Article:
GEORGETOWN, Guyana, November 9, 2017 (CMC) – Canada has confirmed its participation in the Caribbean Community (CARICOM)-United Nations donors conference, for CARICOM countries devastated by the recent Hurricanes, Irma and Maria.
The conference will be held at the United Nations on November 21 and newly appointed Canadian Ambassador to CARICOM, Lilian Chatterjee, said Ottawa has noted, that while Caribbean countries and other small-island developing states (SIDS) have taken some important steps to develop more climate resilient infrastructure, there is clearly more work to do.
“Canada remains committed to working with partners in the region to build the best possible future for the Caribbean,” she said.
Canada has already made significant contributions to the affected countries and to the Barbados-based Caribbean Disaster Emergency Management Agency (CDEMA) – the regional institution spearheading the Caribbean’s relief and recovery effort.
Several Caribbean countries, including Antigua and Barbuda, Dominica, British Virgin Islands, Turks and Caicos as well as Anguilla, St. Kitts-Nevis and the Bahamas were impacted by the two Category 5 hurricanes that killed several people and left billions of dollars in damage, when they passed through the Lesser Antilles in September.
The objective of the donor’s conference is to mobilise support and commitment of pledges, to help the devastated countries to build back better and fulfil the vision of being the first climate-resilient countries in the world.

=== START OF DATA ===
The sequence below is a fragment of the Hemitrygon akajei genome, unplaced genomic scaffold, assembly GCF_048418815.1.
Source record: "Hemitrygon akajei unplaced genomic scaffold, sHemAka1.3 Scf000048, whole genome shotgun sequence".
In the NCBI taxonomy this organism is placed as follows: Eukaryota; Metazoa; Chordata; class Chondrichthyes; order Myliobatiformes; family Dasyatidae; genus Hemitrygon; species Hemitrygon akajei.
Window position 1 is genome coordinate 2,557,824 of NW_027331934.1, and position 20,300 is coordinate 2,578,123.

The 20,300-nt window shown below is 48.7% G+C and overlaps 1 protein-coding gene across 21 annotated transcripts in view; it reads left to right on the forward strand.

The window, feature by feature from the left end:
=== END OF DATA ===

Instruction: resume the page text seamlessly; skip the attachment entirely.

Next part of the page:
“The increased intensity and frequency of these mega storms, fuelled by climate change, is our new reality for the foreseeable future,” CARICOM Secretary General, Irwin La Rocque, said,” as he received the accreditation of the new Canadian diplomat.
“We are living climate change. It poses an existential threat to our region. It therefore demands that as the most natural disaster-prone region in the world, we try to ensure that our countries are more resilient to adapt to, and to mitigate, the effects of climate change,” he added.
The Secretary-General praised Canada’s unwavering commitment to combating climate change, noting Prime Minister Trudeau’s position that SIDS “shouldn’t be punished for a problem they didn’t create”.
He also praised Canada’s understanding of one of the Caribbean Community’s major rebuilding challenges, that is, denial of access to concessional development financing, due to the use of per capita income as a primary criterion. Many CARICOM member states are categorised as middle-income countries and are therefore ineligible for such financing, he noted.